Don’t be too hopeful about maintaining such a positive outlook, though. It’s going to be pretty tough at times to remember that sobriety is worth the effort.

Many people go back to misusing their drug of choice simply because they choose to ignore their pain rather than fight through it. Break the cycle be sticking through even the toughest parts of the process.

There are benefits to staying grateful for being able to challenge yourself with sobriety. Consider this guidance to remain grateful even during your darkest times of overcoming opioid addiction.

Stay Connected To Surrounding Friends and Family Members

Not only will transitioning to sobriety challenge you in physical and mental ways. You’ll also be tested in an emotional capacity.

Many people don’t realize that drug abuse affects their emotional stability. The effects of consistent drug abuse can numb the natural coping mechanisms we’re supposed to use. When patients quit taking those numbing opioids, they tend to struggle with coping with emotions again.

Some patients overcoming addiction are fortunate enough to already be surrounded by family members and friends. Not everyone is so lucky, though. That’s why it might be necessary for some people to enter into a treatment facility to be surrounded by caring hands.

A stable community of support is crucial for adjusting a patient’s emotions back to normal. Consider this guidance for dealing with emotions during early sobriety.

Cultivating genuine relationships during withdrawals can be the difference between success and failure. Make sure you don’t try to handle the transition to sobriety all on your own.

Don’t Be Afraid To Ask for Help

As mentioned above, you’ll need other people around you to be successful in your sobriety. At the very least, you need to be able to talk to someone about your struggles throughout the process.

Misusing opioid substances ends turning our brain chemistry to have a dependency on those substances. It’s no wonder that many who attempt to quit the drug abuse turn back to it. The brain literally becomes hardwired to need the substance for peace.

Take care, though, to allow your brain to readjust after dependency on opioids. You’ll find that your cognition and emotional stability seem much healthier when you’re sober.

For a while after transitioning to sobriety, many patients tend to deal with symptoms of anxiety or depression. It’s unfortunate that the mood is so affected, but it’s important to prepare for.

Sometimes it can seem as though the transition to sobriety is too much for someone to handle. As difficult as it can be to deal with these strong withdrawal symptoms, don’t be afraid to ask for help during your dark times. There are plenty of resources available to assist you, such as the National Helpline for substance abuse.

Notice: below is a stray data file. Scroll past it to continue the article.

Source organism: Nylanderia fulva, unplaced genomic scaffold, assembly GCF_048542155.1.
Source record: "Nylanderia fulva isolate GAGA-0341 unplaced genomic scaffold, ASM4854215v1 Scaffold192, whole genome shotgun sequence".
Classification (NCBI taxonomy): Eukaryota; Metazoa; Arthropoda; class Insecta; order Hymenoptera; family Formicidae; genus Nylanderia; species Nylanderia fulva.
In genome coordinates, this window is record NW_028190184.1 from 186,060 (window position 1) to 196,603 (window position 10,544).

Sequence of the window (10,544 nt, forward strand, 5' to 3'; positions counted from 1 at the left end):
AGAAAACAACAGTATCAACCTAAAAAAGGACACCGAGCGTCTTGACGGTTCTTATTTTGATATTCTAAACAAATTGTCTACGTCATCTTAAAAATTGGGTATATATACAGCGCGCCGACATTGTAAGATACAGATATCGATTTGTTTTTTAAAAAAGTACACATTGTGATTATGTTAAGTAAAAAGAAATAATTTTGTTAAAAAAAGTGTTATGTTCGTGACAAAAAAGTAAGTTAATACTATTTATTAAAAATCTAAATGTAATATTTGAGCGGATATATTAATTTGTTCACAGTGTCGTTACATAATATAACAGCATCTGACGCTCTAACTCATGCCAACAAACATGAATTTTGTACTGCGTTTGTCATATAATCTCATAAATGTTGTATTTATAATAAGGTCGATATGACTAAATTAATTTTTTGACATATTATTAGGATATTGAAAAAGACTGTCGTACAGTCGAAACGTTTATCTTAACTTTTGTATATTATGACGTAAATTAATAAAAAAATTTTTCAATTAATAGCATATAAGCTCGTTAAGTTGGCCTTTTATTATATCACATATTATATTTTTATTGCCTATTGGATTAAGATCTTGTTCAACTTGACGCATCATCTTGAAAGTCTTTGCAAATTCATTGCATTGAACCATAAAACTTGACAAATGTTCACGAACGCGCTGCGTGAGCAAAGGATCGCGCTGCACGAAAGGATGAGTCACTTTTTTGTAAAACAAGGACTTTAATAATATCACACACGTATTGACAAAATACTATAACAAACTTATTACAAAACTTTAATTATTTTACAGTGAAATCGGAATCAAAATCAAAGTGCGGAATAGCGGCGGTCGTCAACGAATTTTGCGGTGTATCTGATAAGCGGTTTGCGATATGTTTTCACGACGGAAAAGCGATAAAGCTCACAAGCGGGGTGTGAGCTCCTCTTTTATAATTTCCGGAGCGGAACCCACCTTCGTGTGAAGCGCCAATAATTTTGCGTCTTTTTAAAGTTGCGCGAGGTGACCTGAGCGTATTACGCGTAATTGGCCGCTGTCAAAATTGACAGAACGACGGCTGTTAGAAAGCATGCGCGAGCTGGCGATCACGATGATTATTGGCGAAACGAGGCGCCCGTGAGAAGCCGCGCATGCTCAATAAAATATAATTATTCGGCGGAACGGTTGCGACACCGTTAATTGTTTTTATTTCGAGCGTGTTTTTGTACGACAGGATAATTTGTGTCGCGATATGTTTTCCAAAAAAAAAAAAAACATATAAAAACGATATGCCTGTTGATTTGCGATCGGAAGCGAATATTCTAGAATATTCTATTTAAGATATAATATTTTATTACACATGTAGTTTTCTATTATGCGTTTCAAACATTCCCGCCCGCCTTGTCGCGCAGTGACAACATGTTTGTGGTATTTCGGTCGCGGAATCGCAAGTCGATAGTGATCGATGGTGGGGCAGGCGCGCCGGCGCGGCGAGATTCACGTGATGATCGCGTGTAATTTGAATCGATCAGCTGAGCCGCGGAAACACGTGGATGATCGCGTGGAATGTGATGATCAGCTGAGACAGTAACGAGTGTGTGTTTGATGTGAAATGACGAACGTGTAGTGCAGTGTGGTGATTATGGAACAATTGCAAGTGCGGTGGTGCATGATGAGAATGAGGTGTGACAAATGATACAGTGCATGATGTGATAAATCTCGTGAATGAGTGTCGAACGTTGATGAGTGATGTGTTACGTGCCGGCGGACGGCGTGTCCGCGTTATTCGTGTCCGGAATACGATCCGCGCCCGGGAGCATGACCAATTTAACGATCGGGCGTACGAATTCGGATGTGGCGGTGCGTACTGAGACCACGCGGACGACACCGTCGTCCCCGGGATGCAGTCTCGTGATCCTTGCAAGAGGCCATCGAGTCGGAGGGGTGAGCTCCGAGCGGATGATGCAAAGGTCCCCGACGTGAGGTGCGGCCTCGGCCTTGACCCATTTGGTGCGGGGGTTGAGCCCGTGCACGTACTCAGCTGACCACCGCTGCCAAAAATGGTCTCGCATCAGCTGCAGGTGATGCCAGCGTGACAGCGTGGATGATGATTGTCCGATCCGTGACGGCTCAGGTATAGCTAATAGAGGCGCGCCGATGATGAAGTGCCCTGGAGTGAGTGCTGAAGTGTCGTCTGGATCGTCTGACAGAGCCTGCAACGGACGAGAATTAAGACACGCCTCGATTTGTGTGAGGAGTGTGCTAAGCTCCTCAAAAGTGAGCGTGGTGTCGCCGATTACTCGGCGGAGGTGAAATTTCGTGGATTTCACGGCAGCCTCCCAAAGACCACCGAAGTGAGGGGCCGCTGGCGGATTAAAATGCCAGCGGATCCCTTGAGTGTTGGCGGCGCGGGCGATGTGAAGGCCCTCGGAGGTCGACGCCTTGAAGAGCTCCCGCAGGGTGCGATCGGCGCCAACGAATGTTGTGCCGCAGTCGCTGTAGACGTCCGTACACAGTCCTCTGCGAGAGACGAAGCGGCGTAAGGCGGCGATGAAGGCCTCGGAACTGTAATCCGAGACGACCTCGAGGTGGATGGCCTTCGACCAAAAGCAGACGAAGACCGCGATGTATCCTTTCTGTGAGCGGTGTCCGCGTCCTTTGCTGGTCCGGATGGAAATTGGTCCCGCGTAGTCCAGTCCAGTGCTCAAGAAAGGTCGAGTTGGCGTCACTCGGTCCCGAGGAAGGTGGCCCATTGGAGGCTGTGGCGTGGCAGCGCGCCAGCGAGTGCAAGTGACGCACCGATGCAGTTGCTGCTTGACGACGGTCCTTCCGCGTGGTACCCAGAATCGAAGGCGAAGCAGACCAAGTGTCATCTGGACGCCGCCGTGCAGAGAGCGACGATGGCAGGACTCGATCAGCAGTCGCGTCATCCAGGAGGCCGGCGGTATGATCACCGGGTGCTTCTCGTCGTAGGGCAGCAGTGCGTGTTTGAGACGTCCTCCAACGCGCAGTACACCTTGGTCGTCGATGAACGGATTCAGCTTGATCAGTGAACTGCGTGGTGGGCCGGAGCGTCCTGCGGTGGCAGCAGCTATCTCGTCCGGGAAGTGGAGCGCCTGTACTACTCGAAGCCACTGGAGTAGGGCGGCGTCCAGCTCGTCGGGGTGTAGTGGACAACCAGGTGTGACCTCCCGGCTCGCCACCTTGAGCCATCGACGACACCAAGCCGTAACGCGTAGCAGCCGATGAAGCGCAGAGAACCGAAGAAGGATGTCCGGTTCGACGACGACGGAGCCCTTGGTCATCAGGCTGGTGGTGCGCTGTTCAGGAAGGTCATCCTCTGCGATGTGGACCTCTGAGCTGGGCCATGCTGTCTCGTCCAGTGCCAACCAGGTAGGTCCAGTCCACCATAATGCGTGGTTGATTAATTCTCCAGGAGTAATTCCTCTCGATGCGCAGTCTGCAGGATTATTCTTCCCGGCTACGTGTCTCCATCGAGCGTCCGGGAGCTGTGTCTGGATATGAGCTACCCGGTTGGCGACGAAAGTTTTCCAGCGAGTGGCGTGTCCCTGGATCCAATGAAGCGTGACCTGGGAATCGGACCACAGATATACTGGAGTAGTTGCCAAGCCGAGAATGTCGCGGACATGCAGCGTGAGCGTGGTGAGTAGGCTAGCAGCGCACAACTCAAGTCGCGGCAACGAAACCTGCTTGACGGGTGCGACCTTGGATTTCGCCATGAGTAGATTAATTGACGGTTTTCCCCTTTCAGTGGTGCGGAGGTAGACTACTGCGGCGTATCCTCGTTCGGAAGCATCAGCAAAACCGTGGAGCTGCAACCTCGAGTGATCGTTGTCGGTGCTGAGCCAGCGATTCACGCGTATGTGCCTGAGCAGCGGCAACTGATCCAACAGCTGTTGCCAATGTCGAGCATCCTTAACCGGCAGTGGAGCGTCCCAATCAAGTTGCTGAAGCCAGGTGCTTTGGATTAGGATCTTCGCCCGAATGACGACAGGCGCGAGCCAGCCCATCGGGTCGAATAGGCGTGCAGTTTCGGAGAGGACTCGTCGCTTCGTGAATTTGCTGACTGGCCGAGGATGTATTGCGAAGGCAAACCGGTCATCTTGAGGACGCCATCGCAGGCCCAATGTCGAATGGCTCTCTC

Exercise At Least a Little Bit Every Day

It’s no secret that your body is going to go through some serious changes during this transition. You know from your research that you’ll experience trouble with energy levels and sleeping habits. The good news is that there are efforts you can take to help regulate your body’s needs.

That regulation starts with a thorough exercise routine. Don’t worry – you don’t need to become a bodybuilder just to transition away from drug abuse. It is a good idea though, even if just to maintain some level of routine.

It’s common that opioid abusers don’t make a habit of exercising while abusing substances. Since transitioning to sobriety is such a dramatic lifestyle shift, exercising can help normalize a sober life. For many, exercise is even a chance to substitute unhealthy habits for healthy ones.

Don’t push yourself, though. Only work out to the extent of whatever is recommended by your doctor. Don’t expect to be very active right off the bat.

Even if you only take a brisk walk every day, you’ll be off to a good start in your new sober lifestyle. You deserve to make the most of your new, healthy life of sobriety.

Get Plenty of Rest

Along the lines of physical health, don’t forget about your sleep cycle. It’s an unfortunate truth that going through opioid withdrawals could negatively affect your sleep. Don’t worry, though – there are steps you can take.

It might be difficult to get to sleep, especially at first during withdrawals. Do your best to stick to a regular sleep schedule anyway. Even if you’re only laying down without sleep for eight hours, your body will technically still get the rest it needs.

Over time, your brain will get used to calming down around the same time. The goal is to normalize a healthier sleep cycle than the one you had to rely on opioids for.

You’ll eventually notice that your sleep cycle becomes more regular. This is a sign that most of your withdrawal symptoms are wearing down. Work through those difficult withdrawal times knowing that a regular sleep cycle will surely be worth the investment.

Monitor Your Diet and Nutrition

Along with plenty of exercise and rest, don’t forget to watch your diet during addiction recovery. Your body is going to need all the natural help it can get to readjust without opioids.

The first thing to think about is making sure you drink plenty of water. Dehydration can be a huge problem for many patients overcoming opioid dependency. Make sure you drink at least 8 glasses of water every day while you’re going through withdrawals.